Speaking of dirt, here's a reminder: A telephone, whether personal or (especially) public, is usually filthy. This convenient communication device transmits a huge quantity of germs, dirt, and excess oil to your cheek, jaw-line, and mouth. Always clean your cell phone and land line at least twice a week using a good antibacterial cleanser or simple soap solution. And as your mother no doubt told you, always remember to wash your hands and keep them away from your face and mouth!
If you perspire a great deal in your line of work or if you exercise heavily, rinse off and massage your body with a coarse towel, then body brush (see page 36) or loofah before retiring to remove salt and dead-skin buildup.
What's My Skin Type?
Accurately assessing and caring for your skin type is key to having skin that is irresistible to touch and behold. Too many people treat their skin with the wrong products, and consequently, instead of improving its condition, they actually worsen it. What's more, skin type can change with the seasons, personal environment, health, and lifestyle. Yours may be different today than it was even a few months ago. It's important to know your current skin type in order to care for your skin in the best way.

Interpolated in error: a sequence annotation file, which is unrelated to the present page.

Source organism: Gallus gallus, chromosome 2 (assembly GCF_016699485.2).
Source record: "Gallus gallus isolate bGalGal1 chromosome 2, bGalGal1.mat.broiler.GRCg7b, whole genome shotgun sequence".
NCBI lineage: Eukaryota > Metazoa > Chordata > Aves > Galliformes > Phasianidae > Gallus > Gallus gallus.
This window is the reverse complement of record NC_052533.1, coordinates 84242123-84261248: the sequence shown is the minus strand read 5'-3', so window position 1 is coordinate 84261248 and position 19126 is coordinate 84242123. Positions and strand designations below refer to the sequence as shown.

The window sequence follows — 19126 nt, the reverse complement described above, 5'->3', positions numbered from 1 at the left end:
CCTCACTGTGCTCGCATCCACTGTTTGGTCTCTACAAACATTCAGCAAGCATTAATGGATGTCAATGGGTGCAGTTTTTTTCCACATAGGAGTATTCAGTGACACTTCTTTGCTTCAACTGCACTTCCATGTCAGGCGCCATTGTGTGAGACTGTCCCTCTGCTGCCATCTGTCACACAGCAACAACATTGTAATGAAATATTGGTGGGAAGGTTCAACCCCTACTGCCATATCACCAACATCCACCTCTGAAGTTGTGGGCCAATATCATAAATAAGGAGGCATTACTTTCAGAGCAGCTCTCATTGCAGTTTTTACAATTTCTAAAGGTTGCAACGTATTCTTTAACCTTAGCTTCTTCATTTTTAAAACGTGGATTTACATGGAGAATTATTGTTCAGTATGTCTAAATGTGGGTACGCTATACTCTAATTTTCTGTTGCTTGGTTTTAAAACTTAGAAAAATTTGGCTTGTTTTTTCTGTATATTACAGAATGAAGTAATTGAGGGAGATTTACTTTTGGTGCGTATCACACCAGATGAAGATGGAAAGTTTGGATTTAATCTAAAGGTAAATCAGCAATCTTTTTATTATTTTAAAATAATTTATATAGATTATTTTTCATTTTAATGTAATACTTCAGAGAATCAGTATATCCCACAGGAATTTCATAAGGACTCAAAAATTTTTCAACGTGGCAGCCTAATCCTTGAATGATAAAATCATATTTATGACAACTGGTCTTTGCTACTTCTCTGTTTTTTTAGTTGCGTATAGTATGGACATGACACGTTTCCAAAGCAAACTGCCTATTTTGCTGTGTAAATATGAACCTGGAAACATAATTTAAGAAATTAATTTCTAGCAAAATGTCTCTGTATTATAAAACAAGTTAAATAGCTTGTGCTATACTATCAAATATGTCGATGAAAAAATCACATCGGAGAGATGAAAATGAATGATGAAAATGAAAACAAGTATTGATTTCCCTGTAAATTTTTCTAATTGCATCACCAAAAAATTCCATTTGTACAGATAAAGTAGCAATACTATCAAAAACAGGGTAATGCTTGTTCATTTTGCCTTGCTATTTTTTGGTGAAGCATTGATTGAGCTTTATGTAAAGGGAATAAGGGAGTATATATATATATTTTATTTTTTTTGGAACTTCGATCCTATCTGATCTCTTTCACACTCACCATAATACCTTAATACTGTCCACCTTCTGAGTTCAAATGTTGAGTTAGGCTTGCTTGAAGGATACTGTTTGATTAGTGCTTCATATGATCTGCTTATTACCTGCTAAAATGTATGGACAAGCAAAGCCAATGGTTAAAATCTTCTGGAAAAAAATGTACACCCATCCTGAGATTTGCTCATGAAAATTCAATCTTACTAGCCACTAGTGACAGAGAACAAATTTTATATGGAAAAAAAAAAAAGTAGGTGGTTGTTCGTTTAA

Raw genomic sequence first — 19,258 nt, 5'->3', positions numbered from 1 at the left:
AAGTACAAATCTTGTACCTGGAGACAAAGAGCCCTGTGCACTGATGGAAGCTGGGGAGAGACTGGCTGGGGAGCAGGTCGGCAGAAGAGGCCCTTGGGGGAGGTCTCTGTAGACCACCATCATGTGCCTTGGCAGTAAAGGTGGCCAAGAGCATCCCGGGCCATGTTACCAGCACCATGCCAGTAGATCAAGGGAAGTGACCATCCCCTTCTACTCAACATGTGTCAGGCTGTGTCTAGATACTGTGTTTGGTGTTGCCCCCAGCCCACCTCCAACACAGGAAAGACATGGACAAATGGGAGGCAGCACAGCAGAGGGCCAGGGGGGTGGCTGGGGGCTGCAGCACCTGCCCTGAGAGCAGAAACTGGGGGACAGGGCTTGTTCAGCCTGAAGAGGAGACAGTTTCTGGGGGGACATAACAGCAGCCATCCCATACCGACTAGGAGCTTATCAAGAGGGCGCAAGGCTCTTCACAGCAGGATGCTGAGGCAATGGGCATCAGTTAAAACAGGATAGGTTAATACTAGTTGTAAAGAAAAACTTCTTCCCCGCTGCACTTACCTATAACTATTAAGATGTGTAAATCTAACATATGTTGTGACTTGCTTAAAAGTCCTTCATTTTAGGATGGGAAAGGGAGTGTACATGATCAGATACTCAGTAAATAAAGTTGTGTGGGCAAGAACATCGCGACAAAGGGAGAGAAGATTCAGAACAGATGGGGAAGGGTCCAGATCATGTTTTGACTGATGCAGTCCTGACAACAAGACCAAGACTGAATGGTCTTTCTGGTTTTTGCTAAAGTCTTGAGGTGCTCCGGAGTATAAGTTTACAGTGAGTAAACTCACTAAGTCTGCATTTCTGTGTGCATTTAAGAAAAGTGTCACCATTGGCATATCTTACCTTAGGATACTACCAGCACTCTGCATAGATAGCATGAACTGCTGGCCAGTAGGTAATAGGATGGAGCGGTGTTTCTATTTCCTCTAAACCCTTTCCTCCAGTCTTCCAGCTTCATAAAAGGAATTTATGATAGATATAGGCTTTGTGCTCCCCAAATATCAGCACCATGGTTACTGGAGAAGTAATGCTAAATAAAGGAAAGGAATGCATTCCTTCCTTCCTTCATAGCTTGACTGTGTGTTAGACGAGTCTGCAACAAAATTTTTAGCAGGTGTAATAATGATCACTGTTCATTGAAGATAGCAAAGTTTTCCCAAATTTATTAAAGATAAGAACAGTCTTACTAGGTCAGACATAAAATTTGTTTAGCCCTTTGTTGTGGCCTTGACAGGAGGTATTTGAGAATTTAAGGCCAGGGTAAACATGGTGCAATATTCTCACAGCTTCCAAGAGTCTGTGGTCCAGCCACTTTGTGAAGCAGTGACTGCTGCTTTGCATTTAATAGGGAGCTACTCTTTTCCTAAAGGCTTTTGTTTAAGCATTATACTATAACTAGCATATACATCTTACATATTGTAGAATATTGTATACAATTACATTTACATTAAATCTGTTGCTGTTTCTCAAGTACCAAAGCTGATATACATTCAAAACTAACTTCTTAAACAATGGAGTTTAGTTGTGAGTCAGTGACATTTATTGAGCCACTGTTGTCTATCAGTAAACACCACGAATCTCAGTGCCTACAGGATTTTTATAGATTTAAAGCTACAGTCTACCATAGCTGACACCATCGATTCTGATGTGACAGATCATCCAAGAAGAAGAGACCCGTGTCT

Your skin probably falls into one of the following skin type categories, though some people may overlap two categories. Whether you lie in one classification or bridge two, though, it's important to assess your skin honestly and not judge what you have.
In each category you'll find ingredient and formula suggestions for recipes and methods of care. If you run across a particular ingredient or term that you don't understand (and you probably will), please see the index at the back of this book for all page references to that item. You'll be able to find an explanation or a formula recipe in no time. Also remember that in chapter 2, you'll find descriptions and explanations for all the ingredients used in the recipes in this book.
Normal or Balanced Skin
CHARACTERISTICS: This skin is neither too oily nor too dry. It's usually free of blemishes, but may form blackheads. It may get a little oily in the T-zone (forehead, nose, and chin area) or in the upper-back region four to six hours after cleansing, depending on humidity and temperature. The pores are normal in size. The entire body may suffer from surface dehydration (lack of moisture) in very cold weather. Normal skin is a balanced skin functioning as it should and is everyone's desired type.
Excerpted from "Organic Body Care Recipes"
Copyright © 2007 Stephanie Tourles.
Excerpted by permission of Storey Publishing.
All rights reserved. No part of this excerpt may be reproduced or reprinted without permission in writing from the publisher.
Excerpts are provided by Dial-A-Book Inc. solely for the personal use of visitors to this web site.
Table of Contents
1. A Natural Approach to Beautiful Skin, Hair, and Nails,
2. The Natural Apothecary,
3. Tools of the Trade for the Kitchen Cosmetologist,
4. All-Natural Face and Body Care Recipes,
5. Natural Care for Glorious Hair,
6. In the Mood: Arouse the Senses with Herbal Love Potions,
7. For Women Only: Delicate Subjects,
8. Herbal Comfort Zone: Physical Stress, Cold, Headache, and Sleep Care,
9. Bugs Be Gone: Natural Insect Repellents,